Adsorption heights and bonding strength of organic molecules on a Pb-Ag surface alloy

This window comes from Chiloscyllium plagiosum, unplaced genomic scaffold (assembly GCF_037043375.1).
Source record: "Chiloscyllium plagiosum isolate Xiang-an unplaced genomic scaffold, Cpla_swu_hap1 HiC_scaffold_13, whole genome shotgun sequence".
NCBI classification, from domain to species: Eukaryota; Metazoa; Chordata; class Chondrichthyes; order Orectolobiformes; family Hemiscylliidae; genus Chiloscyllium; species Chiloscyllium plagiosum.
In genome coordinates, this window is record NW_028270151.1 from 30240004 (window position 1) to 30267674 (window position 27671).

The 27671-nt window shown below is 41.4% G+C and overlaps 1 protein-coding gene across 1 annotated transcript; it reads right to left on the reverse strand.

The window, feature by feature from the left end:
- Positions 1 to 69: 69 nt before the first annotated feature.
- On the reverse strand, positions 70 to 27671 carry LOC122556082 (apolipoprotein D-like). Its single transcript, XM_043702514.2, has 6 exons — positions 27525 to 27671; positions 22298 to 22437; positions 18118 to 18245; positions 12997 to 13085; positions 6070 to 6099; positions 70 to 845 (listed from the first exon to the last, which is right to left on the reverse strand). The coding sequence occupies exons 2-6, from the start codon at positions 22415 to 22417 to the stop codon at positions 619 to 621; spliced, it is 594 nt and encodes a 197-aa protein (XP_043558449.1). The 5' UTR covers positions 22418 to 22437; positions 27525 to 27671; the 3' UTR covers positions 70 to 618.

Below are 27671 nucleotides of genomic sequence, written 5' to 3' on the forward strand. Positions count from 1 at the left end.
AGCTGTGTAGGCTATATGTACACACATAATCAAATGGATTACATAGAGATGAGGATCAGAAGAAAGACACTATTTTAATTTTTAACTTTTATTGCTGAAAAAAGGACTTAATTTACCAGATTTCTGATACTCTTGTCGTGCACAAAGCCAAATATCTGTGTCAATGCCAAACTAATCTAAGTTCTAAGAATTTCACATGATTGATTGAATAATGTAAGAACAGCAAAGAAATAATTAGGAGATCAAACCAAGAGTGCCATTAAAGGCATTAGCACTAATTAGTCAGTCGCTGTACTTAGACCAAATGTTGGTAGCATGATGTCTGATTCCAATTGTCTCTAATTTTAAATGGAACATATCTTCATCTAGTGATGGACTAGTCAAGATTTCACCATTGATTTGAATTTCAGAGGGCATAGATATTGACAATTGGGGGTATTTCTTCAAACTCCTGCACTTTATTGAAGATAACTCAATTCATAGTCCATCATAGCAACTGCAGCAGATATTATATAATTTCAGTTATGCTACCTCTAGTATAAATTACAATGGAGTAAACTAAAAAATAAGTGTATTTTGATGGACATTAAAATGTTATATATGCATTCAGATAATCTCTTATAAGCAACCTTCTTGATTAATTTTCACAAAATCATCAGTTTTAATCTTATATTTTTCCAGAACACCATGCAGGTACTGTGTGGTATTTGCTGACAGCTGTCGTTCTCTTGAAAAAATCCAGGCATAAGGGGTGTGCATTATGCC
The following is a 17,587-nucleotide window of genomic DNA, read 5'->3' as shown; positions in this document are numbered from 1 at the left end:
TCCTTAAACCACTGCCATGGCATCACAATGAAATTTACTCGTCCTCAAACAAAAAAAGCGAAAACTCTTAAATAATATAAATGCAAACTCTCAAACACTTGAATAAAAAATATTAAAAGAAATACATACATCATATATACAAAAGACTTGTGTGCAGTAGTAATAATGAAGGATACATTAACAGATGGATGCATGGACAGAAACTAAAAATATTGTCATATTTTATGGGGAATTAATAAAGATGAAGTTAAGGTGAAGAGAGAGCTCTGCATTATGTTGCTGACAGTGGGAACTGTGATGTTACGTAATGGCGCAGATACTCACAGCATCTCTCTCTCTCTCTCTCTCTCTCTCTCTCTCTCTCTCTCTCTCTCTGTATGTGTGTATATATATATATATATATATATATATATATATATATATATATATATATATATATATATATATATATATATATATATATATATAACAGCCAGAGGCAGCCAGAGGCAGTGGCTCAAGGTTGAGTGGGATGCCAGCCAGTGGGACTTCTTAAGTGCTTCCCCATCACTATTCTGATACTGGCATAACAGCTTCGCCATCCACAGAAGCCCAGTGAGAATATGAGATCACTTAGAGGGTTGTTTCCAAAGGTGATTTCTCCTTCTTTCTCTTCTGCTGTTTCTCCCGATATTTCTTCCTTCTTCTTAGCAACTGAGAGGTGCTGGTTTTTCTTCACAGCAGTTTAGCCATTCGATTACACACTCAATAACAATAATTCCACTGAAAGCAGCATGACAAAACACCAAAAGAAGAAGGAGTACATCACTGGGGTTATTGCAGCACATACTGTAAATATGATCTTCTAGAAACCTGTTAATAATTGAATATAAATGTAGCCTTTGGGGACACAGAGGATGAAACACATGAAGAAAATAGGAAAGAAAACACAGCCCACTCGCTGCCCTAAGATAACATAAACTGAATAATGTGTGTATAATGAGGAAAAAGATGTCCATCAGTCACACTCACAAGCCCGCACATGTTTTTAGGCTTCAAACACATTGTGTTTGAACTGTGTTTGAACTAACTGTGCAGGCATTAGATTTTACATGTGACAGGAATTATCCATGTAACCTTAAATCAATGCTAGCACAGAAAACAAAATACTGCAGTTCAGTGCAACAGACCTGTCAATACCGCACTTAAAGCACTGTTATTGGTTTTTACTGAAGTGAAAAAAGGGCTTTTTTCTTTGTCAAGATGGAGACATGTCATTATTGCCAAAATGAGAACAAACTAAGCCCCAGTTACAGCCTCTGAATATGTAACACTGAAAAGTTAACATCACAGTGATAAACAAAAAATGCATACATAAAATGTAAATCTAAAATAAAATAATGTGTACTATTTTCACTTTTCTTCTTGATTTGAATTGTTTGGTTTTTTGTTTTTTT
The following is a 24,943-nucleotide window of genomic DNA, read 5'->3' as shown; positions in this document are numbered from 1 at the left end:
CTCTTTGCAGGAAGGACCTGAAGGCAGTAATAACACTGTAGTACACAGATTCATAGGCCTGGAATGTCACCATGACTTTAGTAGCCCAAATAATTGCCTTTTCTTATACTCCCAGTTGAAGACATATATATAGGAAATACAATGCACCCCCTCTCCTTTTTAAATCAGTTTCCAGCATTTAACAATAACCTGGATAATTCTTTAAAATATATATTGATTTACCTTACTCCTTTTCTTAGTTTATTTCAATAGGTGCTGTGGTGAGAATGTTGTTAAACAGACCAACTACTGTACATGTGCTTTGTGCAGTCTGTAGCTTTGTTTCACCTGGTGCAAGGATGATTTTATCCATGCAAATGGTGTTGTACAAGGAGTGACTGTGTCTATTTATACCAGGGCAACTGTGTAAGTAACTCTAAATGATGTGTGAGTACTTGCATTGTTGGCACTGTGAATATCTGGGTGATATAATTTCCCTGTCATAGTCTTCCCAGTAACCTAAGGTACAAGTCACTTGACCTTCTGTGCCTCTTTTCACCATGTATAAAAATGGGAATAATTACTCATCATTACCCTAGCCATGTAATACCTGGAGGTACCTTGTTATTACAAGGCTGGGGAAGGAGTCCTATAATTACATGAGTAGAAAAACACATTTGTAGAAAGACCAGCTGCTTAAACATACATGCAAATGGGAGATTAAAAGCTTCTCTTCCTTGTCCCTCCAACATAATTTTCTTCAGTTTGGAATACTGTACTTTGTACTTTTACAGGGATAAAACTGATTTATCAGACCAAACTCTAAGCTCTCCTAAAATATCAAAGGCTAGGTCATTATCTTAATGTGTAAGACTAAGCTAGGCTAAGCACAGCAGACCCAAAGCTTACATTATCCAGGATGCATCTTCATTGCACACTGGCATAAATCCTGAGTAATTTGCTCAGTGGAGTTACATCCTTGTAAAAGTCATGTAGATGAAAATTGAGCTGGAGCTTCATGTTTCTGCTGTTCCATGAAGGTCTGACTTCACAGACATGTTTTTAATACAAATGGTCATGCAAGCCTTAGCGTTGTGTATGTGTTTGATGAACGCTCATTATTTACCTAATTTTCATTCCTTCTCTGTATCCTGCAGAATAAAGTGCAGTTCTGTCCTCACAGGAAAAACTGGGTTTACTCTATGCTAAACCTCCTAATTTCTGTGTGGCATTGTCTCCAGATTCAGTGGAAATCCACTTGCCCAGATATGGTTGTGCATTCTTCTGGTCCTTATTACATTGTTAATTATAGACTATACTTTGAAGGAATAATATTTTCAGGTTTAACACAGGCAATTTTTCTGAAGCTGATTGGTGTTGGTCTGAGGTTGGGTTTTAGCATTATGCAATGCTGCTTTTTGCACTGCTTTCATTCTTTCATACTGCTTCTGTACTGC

The understanding of the fundamental geometric and electronic properties of metal-organic hybrid interfaces is a key issue on the way to improving the performance of organic electronic and spintronic devices. Here, we studied the adsorption heights of copper-II-phthalocyanine (CuPc) and 3,4,9,10-perylene-tetracarboxylic-dianhydride (PTCDA) on a Pb1Ag2 surface alloy on Ag(111) using the normal-incidence x-ray standing waves technique. We find a significantly larger adsorption height of both molecules on the Pb-Ag surface alloy compared to the bare Ag(111) surface which is caused by the larger size of Pb. This increased adsorption height suppresses the partial chemical interaction of both molecules with Ag surface atoms. Instead, CuPc and PTCDA molecules bond only to the Pb atoms with different interaction strength ranging from a van der Waals–like interaction for CuPc to a weak chemical interaction with additional local bonds for PTCDA. The different adsorption heights for CuPc and PTCDA on Pb1Ag2 are the result of local site-specific molecule-surface bonds mediated by functional molecular groups and the different charge donating and accepting character of CuPc and PTCDA.